The LAPDonline.org® website has made reasonable efforts to provide an accurate translation. However, no automated or computerized translation is perfect and is not intended to replace human or traditional translation methods. The official text is the English version of the LAPDonline.org® website. If any questions arise concerning the accuracy of the information presented by the translated version of the website, please refer to the English edition of the website, which is the official version.
Challenges Faced by S.W.A.T.
The first challenge to these pioneers in the field of special weapons and tactics came in 1969. On December 9th, search warrants for illegal weapons were served at the Black Panther Headquarters at 41st and Central Streets. The Black Panthers resisted and attempted to shoot it out with 40 members of the SWAT Team. In the ensuing four-hour siege, thousands of rounds of ammunition were fired, resulting in the wounding of three Panthers and three police officers. The Panthers finally surrendered to SWAT officers, whose first mission was now an indelible part of history.
In 1983, the Department sent three SWAT supervisors to Europe to evaluate and develop the techniques employed by military groups such as the German GSG-9, French GIGN, and the legendary British 22nd SAS. A rigorous and difficult training program was implemented with one objective: to develop a true hostage rescue capability within the LAPD SWAT Team.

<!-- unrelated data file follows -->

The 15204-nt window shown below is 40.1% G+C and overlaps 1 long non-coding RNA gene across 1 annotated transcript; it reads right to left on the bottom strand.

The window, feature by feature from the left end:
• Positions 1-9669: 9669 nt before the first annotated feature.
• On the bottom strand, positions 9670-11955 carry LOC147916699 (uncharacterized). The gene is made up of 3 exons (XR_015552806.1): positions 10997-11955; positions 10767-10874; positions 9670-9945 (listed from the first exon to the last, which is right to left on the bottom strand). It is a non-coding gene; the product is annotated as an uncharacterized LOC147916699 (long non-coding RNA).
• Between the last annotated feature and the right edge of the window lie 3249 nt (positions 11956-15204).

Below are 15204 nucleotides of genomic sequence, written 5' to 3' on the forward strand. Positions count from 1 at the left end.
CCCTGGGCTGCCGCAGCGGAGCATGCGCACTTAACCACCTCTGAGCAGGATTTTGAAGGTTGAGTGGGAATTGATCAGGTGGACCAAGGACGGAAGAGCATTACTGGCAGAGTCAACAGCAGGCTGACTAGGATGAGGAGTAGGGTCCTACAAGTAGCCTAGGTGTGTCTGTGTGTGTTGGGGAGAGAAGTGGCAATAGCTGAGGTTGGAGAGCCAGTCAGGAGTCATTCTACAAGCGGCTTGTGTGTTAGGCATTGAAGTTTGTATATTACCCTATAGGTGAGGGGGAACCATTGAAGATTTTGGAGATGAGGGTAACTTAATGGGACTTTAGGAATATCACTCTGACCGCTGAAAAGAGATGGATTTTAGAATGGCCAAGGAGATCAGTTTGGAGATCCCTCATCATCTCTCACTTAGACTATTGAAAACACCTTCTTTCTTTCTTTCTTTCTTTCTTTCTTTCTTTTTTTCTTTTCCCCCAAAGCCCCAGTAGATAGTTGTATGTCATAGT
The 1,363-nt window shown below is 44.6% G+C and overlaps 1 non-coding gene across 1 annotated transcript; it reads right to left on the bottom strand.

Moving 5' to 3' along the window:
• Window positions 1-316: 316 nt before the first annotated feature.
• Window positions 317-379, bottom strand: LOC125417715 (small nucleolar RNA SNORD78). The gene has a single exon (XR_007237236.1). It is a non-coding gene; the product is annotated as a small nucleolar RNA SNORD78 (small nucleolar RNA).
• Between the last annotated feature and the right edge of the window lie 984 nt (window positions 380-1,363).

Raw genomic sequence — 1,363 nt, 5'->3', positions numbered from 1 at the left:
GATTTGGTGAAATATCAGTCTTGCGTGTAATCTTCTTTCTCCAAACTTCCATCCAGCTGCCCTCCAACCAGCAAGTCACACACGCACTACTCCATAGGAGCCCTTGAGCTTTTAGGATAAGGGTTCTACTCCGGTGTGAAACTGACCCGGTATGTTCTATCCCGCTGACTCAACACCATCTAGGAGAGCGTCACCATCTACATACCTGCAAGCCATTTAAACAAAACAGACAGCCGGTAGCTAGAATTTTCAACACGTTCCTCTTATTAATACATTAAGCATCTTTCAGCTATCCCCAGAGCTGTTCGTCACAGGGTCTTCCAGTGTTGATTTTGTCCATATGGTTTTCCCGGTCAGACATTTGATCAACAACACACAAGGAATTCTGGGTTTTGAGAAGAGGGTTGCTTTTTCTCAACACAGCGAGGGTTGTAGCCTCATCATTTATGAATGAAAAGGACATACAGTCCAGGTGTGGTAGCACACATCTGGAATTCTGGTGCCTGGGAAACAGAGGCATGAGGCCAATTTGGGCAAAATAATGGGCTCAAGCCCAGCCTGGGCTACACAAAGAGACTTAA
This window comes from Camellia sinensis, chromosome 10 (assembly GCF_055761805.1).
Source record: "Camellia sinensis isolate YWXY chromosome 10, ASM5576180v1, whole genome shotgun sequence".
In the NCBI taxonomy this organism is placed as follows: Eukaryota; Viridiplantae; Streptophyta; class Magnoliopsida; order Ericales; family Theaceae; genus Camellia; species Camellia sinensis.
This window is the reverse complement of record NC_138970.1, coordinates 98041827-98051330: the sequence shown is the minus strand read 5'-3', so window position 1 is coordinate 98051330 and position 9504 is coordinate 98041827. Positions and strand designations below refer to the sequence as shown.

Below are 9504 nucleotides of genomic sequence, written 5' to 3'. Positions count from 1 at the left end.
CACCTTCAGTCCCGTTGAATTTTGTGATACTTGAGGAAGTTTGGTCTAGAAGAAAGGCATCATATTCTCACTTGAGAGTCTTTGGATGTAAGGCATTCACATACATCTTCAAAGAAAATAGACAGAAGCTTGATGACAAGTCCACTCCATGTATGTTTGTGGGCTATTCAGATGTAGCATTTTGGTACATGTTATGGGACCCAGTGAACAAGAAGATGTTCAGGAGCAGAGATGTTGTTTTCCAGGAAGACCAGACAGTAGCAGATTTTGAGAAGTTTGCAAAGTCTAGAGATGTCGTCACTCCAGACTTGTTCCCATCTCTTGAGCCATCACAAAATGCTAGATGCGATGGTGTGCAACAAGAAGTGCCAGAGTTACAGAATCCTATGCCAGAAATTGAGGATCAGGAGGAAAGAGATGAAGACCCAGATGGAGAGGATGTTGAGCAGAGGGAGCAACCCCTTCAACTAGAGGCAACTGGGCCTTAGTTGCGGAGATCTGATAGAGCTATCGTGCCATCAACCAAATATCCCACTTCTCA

The next major challenge for SWAT came in 1984. With the Summer Olympic Games coming to Los Angeles and terrorism proliferating around the world, Los Angeles was a probable target. The leaders of the Department and the SWAT Team again recognized a need and began to work diligently to develop a skill that did not yet exist within the LAPD SWAT Team or any other SWAT Team throughout the nation.
Over 2,000 hours of training, per officer, was invested in each operator in order to make this new concept a reality. In the 19 days of the 1984 Summer Games, SWAT officers worked a grueling 24 hours on and 24 hours off in a full-time training mode to polish those skills. The Los Angeles Summer Games came and went without an incident, but the counter-terrorism skills developed during that time raised the team to a new level.
Since the advent of the domestic hostage rescue skill, the LAPD SWAT Team has rescued dozens of hostages and currently handles approximately 100 barricaded suspect incidents and over 120 high-risk warrants a year.
The statistics for High Risk Warrants and Call Outs are as follows: